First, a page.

AMAZA incorporates the principles of MenCare in its storyline

Compiled by Community Media Trust for MenCare

A male character from AMAZA, the South African TV seriesAMAZA, meaning waves in IsiXhosa, is a South African youth drama series that has been airing on Mondays at 8:30 pm on SABC 1. The 13-part series is set in a quaint Muizenberg street that runs from the beach front and the Surfer’s Corner to South Pen – the local college where a diverse group of students learn to deal with cultural and historical legacies that mold them.

The story takes the audience on a journey of four main characters in their early twenties as they try to make sense of their decisions. Siyabonga Mayola (26) portrays a young father by the name of Bongani Mapanga; Shamilla Miller plays Ayesha Ibrahim, an eager sportswoman battling with her love for surfing and her faith; Zikhona Mda (28) is Thembi Kamva, a tenacious journalism student while Sean-Marco Vorster (23) plays a young, ambitious surfer, Jaco du Toit.

AMAZA is a developmental production spearheaded by an entire team of Community Media Trust, proving that any challenge with the right support can be a success. Lucilla Blankenberg, Co-director of AMAZA and Director of CMT, credits the cast and crew of AMAZA for its smooth transition into producing CMT’s first drama series, which meant partnering and consulting with specific stakeholders on themes relating to fatherhood, loss of power, teenage pregnancy and taking responsibility.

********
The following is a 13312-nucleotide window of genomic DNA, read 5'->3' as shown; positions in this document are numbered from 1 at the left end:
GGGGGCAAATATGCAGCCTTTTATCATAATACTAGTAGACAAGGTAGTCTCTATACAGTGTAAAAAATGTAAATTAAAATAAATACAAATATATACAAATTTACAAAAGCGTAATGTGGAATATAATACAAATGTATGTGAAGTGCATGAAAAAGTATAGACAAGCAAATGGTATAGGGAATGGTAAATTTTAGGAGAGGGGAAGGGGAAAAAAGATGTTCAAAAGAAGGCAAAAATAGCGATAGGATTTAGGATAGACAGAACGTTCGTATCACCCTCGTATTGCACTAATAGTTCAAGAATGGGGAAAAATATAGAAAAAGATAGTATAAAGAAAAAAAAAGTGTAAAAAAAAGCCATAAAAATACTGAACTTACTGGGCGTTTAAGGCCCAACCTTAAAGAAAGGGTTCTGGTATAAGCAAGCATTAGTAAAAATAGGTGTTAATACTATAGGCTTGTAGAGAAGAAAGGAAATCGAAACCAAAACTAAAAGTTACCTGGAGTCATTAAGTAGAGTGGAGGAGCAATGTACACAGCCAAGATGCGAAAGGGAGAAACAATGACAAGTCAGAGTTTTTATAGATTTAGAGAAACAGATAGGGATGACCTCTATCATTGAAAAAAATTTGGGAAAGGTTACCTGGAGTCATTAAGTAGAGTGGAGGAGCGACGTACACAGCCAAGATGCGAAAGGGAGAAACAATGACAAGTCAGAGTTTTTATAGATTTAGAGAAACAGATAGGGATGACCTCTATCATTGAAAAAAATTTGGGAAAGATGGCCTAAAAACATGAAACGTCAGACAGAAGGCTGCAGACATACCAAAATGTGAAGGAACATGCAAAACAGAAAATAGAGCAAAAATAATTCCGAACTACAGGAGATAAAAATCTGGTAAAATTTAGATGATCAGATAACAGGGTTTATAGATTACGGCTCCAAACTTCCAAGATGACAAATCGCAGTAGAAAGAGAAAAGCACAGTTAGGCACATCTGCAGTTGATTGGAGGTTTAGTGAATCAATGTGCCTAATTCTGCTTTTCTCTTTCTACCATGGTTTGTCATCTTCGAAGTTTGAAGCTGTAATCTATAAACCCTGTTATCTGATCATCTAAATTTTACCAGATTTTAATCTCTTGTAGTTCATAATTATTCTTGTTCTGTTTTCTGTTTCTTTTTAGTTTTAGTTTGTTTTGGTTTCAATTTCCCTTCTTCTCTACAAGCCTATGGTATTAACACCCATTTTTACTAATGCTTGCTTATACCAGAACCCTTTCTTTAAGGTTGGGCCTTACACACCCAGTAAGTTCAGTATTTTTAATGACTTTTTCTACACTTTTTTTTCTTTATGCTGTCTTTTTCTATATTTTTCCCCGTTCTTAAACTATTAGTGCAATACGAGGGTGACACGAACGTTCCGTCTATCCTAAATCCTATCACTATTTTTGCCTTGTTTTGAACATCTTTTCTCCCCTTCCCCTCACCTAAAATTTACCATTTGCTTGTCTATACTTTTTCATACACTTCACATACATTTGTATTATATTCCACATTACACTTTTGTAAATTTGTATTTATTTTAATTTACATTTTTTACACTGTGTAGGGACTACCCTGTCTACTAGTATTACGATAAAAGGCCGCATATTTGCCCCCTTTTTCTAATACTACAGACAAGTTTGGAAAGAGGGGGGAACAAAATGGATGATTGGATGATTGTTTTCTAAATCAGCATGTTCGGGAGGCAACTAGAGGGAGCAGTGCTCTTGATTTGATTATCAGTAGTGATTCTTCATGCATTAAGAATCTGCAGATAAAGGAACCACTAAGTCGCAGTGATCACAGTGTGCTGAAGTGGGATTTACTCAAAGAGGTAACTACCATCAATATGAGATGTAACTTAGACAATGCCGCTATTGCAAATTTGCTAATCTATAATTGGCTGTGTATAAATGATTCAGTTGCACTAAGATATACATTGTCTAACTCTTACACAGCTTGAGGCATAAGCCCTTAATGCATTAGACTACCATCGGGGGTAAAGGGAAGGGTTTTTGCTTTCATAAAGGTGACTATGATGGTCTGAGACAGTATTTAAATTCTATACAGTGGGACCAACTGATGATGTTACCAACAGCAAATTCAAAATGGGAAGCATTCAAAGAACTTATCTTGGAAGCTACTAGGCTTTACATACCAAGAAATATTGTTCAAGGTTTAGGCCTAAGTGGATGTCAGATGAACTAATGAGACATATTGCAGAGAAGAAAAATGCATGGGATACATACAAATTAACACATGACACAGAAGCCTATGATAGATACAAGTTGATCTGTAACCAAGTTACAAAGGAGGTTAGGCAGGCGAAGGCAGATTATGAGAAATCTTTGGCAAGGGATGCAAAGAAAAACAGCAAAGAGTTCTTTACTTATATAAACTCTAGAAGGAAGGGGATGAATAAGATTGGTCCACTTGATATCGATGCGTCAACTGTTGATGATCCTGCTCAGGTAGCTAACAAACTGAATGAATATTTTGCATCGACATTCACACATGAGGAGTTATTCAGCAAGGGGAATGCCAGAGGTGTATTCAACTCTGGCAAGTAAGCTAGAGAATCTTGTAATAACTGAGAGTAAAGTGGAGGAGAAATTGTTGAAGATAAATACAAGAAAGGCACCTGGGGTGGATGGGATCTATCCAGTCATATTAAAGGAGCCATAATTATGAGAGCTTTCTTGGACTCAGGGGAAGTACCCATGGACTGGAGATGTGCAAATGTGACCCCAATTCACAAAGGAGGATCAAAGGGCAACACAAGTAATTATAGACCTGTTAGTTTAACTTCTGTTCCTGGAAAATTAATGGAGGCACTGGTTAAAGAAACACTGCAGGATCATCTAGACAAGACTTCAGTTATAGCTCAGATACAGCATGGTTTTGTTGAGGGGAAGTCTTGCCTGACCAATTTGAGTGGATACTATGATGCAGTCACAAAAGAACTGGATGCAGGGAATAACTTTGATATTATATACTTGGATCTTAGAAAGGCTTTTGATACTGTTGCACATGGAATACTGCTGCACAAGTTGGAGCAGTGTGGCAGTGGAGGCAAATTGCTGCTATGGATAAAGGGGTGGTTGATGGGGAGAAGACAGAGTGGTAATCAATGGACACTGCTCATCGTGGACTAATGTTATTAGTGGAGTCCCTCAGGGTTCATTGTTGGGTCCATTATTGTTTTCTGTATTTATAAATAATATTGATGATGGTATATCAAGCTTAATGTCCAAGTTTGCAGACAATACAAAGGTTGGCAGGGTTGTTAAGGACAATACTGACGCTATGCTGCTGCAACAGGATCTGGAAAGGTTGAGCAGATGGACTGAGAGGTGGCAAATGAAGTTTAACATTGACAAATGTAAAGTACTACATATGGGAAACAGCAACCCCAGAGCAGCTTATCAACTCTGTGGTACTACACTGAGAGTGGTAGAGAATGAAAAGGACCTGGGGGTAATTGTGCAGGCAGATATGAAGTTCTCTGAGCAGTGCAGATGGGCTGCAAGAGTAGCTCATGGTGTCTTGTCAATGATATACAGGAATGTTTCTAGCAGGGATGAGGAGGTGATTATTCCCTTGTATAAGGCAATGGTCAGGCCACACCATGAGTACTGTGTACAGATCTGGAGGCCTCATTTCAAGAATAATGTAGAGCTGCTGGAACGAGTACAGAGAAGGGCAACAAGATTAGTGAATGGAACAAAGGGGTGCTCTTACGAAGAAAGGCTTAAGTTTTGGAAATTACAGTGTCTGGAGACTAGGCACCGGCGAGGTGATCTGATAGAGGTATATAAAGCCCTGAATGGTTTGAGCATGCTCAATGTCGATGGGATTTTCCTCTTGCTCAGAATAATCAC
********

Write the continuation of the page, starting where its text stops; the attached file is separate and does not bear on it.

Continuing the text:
On AMAZA, one of the characters, Bongani Mapanga, is forced to face the reality of being a father quite early in life. His role probes questions on being a father; however, beyond this, his character reflects on the deeper story of his own absent father, influencing how he sees himself and moreover how he cares for his child. The series also stirred up some relevant and thought-provoking feedback on how South African youth are dealing with the issue of absent fathers. Using mostly Facebook and Twitter to engage youth on the theme, most viewers extended praise for seeing Bongani take responsibility. In one of the posts, viewers were asked: “Do you think Bongani is a ‘Perfect 10’ for taking responsibility and finding work?”

The responses were a short “yes”; however, some captured the learning and unlearning that took place. “Yeah if he laid down n make a baby he must stand up n be a daddy,” commented a female viewer. Also, another female viewer said, “Yeah xem he is startng to tyk responsibility for his chIld…evn though I h8 the fact that he doesn’t seek help frm his father!” This is bearing in mind that most comments were from female viewers who watch AMAZA, week after week, to see what really happens with baby Vuyokazi and her father.

The story of Bongani is one of many, and it was the intention of AMAZA’s directors, Lucilla Blankenberg, Laddie Bosch and Tim Spring, to ensure clear behavioral and emotional changes when it came to the character of Bongani, specifically when taking responsibility for his actions. From as early as Episode 4, a spectrum of TV consumers began to see the impact of fatherhood, a new role for Bongani, which speaks to the work and purpose of the MenCare campaign.

AMAZA will air its final episode on May 5, 2014.